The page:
Over the last few months, multiple friends and connection from US have asked me to share my experience with pricing Agile related tools and services in Asia (specifically India.) Following is my perspective:
Disclaimer: Asia is the most diverse and dynamic continent out there. Any reasonable generalization is bound to have loopholes. Take it with a pinch of salt.
Since the topic on hand is pricing & positioning agile related services and tools, let’s focus on senior managers at software companies, who are interested & responsible for procuring (or at least recommending) a service or a tool for use inside their company. These folks mostly belonging to upper-middle class or above. Its important to focus on these folks because we can draw the following behavioral patterns based on their profile:
- 1. They are very value-for-money conscious. .i.e. while they are very price conscious these days they are also getting quite brand conscious. Feature-richness or “fully-loaded” appeals to them because they associate it with value-for-money.
- 2. Premium pricing model works well with them. .i.e. price the product or service artificially high in order to encourage favorable perceptions among buyers. Exploits the tendency in buyers to assume that expensive items enjoy
- an exceptional reputation,
- are more reliable or desirable,
- represent exceptional quality and distinction
- 3. If they can’t bargain the price while buying, they feel they did not get a good deal.
- 4. In my experience, Freemium model generally does not work very well. People will somehow find a way to stay on the free plan. Software Piracy is still a notable problem. Things like sharing a license with others is considered wrong, but people will still go ahead and indulge in it. May be because they don’t fully think through the implications or can’t empathize with IP related regulations.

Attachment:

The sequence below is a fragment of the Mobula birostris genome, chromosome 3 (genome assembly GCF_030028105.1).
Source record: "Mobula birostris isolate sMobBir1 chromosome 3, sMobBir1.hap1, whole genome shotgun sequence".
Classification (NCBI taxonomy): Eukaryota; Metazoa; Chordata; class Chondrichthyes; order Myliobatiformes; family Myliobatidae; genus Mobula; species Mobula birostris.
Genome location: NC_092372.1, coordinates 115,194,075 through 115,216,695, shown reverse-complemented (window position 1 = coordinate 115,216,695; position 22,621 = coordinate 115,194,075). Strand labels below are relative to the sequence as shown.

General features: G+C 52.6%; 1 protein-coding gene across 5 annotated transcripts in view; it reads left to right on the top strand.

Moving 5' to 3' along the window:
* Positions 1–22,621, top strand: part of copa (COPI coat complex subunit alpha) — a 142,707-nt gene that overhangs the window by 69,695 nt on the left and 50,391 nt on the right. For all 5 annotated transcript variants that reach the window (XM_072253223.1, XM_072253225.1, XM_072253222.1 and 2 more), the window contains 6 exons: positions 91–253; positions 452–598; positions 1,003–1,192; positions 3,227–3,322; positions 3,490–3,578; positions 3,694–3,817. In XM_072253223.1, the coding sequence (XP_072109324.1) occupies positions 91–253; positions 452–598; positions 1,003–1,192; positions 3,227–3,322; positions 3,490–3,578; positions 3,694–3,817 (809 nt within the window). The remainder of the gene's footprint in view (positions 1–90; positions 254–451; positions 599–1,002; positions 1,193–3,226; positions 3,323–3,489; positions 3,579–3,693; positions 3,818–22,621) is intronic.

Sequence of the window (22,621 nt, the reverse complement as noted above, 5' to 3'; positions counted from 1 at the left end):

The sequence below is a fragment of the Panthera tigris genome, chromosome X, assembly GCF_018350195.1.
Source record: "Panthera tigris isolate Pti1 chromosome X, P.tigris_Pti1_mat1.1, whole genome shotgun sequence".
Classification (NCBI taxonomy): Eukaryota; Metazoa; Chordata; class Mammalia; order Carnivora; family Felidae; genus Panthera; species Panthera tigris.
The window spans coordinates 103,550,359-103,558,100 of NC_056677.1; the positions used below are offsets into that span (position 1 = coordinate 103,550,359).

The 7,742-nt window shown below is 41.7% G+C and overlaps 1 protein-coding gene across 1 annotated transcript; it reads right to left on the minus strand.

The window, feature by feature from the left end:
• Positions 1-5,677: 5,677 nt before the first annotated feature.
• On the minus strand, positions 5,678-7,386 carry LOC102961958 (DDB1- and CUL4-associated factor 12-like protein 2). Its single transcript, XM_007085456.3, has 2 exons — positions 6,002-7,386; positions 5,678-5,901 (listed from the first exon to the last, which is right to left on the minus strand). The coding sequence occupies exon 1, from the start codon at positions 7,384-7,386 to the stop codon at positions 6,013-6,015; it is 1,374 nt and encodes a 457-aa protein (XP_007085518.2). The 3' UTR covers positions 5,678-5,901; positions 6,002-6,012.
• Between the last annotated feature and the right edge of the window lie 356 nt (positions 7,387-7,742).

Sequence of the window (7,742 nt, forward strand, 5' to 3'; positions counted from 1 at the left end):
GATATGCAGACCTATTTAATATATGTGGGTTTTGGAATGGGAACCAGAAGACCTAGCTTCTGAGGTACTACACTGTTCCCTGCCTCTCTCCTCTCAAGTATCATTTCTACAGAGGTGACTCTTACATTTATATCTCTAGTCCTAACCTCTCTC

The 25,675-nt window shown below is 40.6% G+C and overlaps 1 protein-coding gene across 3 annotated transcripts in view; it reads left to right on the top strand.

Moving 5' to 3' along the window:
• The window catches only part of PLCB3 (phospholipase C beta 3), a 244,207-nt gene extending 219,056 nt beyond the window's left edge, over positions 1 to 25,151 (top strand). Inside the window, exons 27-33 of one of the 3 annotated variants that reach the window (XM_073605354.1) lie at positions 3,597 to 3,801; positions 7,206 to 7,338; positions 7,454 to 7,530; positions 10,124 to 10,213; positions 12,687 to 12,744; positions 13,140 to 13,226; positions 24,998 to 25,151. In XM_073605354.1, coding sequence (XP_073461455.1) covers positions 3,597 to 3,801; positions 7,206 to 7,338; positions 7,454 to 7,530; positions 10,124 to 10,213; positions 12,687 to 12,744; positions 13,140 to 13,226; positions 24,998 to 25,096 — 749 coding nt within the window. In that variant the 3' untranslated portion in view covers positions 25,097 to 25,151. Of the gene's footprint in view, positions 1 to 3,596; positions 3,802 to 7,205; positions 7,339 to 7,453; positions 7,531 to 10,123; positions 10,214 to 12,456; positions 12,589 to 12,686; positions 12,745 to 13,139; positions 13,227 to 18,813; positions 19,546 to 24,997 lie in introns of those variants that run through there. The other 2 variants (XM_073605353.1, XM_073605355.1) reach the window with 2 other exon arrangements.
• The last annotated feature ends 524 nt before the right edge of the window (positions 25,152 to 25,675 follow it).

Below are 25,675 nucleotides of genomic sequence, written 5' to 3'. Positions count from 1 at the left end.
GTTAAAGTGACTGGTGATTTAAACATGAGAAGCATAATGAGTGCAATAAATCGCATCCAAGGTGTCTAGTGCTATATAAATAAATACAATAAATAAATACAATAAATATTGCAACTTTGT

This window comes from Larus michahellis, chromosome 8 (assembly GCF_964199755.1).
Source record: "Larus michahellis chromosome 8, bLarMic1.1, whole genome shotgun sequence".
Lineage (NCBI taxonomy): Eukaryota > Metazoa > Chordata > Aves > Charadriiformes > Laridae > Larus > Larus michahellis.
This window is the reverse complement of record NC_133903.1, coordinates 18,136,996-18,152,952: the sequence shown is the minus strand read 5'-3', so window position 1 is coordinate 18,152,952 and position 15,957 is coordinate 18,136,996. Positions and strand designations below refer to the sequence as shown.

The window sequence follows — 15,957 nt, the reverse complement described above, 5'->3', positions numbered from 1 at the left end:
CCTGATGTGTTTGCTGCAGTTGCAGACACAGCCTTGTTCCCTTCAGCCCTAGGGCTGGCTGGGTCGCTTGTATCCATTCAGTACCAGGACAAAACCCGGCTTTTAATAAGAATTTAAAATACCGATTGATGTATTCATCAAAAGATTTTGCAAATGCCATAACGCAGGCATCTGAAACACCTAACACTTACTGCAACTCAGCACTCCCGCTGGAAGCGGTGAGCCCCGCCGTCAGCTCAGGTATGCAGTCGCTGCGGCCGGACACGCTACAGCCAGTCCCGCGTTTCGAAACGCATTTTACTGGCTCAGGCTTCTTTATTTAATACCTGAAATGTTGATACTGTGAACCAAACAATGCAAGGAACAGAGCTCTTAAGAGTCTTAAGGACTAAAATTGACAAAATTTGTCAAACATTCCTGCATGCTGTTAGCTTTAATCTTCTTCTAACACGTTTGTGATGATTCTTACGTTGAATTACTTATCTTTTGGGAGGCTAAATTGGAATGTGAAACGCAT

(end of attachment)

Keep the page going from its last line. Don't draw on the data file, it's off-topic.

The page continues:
- 5. Price Discrimination strategy appeals to these folks. .i.e. pricing the product differently for different companies. Bigger discount for larger number of licenses is common. But doing something more like: bigger discounts for startups or discounts for specific verticals like Telecom can attract customers.
Based on my experience consulting and coaching IT companies in India, I would categorize Indian IT companies, who are interested in Agile, into the following 5 categories:
- 1. Large Outsourced Services Organization (InfoSys, Wipro, TCS, CTS, HCL, MindTree, TechM, etc.)
- 2. Large ODC (Off-shore development centers) for giant software product companies (Google, Yahoo, Amazon, Microsoft, Intel, McAfee, EMC, Philips, Dell, GE, Siemens, VMWare, Alcatel Lucent, Ericsson, Aricent, Huawei, etc.)
- 3. Large ODC for large non-software product/services companies (Banks and Financial Institutes [JP Morgan, Citi, RBS, Fidelity], Store Chains [Tesco, Walmart, Target], Transportation [Volvo, John Deere], etc.)
- 4. Mid-size product and services companies (Directi, SlideShare, ClearTrip, Cactus Global, etc.)
- 5. Startups (Eko, Interview Street, CommonFloor, HelpShift, OlaCabs, Olx, Zomato, etc.)